Deceptively light verse on love, from newcomer Davison, that in its sheer nakedness assumes a specific gravity.
"Born with a knack for facile verse, / Perhaps a gift–perhaps a curse. / Who knows? I guess it could be worse." Facility, too, for Davison can turn a lovely line: "but after I'd wielded the point a while, in some inexplicable / way, they'd yield. I simply had to find the vulnerable spots / where loop entered curveâ€¦" These mostly short poems are not about compression, but musicality; the rhymes have a bounce even when the subject is love biting your ankle and kicking your shin, or when the knife is given a twist, as in the simple "because you don't love me." Some of the work is purely facile, especially when the poet tries to push a gimmick, like a country twang, or when she forces a rhyme for rhyme's sake, as in "folly's largesse," which doesn't have much to do with passion, humor, desperation, or a "caress." More often, though, lurking beneath the clarity is an unexpected play with time and space, or an addendum that could well stand on its own: "Why not have it all? / Is our range so small?" There is an over-fondness of exclamation marks, and moments of straying into cuteness–-though fortunately cuteness is not a tendency, despite Davison's obvious pleasure in romping about. Yet the energy here is easeful as well, enveloping a wide variety of situations: a mother's lament that her son doesn't call home more often, the expression of why a lover's ticks are so disarming, or even the blunt realization of a missed opportunity. And while a certain propriety hovers over the lines, Davison can send out a playful slap. Those drugstore bears, they don’t wear any underwear.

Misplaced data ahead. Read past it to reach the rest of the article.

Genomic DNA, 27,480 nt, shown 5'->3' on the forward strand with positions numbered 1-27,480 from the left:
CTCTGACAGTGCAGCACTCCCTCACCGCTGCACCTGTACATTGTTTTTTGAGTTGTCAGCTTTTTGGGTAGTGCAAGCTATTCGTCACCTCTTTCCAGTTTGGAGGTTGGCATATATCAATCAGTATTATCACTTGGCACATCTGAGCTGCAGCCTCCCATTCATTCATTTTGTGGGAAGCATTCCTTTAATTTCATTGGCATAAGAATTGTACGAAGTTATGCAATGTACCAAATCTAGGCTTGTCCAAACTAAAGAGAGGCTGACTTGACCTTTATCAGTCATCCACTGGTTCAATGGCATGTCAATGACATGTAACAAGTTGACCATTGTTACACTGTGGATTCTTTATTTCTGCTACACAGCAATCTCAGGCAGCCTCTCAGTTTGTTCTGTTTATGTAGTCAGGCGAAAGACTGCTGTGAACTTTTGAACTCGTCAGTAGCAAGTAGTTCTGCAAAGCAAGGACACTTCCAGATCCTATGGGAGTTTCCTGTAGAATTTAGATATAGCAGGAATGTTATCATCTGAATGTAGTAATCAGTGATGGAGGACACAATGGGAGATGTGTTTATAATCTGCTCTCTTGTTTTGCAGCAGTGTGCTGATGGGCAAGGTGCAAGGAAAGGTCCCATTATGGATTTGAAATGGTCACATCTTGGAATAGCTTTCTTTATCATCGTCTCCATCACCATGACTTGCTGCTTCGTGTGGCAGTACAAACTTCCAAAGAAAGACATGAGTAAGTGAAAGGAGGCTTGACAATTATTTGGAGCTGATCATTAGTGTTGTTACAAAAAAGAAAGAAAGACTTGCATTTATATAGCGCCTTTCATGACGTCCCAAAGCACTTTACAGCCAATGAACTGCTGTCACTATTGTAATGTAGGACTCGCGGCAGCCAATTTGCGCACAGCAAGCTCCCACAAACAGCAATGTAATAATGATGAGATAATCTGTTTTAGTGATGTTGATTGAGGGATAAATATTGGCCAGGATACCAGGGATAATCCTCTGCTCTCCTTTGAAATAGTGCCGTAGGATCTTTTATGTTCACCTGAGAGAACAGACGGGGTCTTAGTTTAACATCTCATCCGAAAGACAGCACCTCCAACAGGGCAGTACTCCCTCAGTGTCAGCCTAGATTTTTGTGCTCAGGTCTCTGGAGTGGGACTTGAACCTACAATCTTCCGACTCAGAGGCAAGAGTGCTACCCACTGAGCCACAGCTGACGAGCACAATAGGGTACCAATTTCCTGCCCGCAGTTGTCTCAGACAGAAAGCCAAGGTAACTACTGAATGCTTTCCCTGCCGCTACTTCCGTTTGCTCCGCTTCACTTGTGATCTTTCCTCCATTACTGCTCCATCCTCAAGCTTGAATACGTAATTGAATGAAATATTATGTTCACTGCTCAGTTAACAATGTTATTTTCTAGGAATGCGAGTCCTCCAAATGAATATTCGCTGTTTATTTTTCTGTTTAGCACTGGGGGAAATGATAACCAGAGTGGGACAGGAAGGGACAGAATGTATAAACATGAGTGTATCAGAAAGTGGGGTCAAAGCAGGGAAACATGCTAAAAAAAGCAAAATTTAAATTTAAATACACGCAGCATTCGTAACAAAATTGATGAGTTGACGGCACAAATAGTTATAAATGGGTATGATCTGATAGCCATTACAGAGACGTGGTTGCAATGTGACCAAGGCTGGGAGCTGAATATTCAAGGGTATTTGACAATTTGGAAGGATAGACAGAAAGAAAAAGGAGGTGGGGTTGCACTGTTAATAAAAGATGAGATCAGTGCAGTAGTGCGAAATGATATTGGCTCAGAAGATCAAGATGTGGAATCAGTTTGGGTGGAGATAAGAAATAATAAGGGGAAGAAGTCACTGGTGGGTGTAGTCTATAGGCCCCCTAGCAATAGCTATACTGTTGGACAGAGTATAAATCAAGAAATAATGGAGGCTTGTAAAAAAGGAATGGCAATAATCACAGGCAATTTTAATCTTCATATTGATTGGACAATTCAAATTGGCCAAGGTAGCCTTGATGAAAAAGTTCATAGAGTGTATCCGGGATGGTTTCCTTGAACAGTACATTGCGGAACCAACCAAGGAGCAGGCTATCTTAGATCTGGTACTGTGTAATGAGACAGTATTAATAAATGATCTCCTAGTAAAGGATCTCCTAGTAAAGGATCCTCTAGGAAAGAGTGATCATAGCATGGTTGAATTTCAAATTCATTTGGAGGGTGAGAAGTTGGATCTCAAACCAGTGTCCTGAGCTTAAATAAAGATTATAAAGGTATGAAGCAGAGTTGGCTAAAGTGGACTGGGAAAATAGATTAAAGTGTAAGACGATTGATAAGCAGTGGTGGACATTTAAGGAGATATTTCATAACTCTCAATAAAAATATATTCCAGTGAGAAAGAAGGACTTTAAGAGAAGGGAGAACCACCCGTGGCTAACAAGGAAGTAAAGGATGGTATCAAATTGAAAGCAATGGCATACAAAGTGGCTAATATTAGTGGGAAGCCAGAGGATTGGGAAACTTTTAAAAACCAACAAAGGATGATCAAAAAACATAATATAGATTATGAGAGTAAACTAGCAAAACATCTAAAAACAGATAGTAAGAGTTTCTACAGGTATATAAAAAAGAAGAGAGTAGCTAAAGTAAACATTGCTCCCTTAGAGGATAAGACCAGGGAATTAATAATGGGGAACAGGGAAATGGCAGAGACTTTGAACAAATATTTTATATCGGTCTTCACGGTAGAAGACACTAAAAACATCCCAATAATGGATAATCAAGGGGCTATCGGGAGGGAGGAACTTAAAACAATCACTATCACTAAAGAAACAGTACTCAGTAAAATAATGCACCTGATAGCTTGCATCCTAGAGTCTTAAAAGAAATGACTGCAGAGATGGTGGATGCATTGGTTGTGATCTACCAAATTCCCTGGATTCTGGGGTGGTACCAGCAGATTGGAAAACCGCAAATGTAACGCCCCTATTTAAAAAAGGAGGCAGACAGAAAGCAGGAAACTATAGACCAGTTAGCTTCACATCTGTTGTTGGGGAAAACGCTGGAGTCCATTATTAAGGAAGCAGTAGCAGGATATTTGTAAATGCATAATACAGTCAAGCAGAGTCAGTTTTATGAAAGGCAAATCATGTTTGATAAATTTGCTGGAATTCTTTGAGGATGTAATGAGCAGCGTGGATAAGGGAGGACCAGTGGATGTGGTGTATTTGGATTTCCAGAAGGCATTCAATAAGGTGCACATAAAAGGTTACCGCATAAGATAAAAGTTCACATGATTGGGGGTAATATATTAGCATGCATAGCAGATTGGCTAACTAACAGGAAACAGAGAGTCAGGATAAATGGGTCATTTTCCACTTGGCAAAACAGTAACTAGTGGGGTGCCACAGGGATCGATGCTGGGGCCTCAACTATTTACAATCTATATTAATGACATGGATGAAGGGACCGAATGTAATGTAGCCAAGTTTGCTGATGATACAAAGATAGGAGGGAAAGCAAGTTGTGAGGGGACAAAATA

Small vessels of love, a fruity selection possessing charm and devoid of pretense–-and as vulnerable as confessions.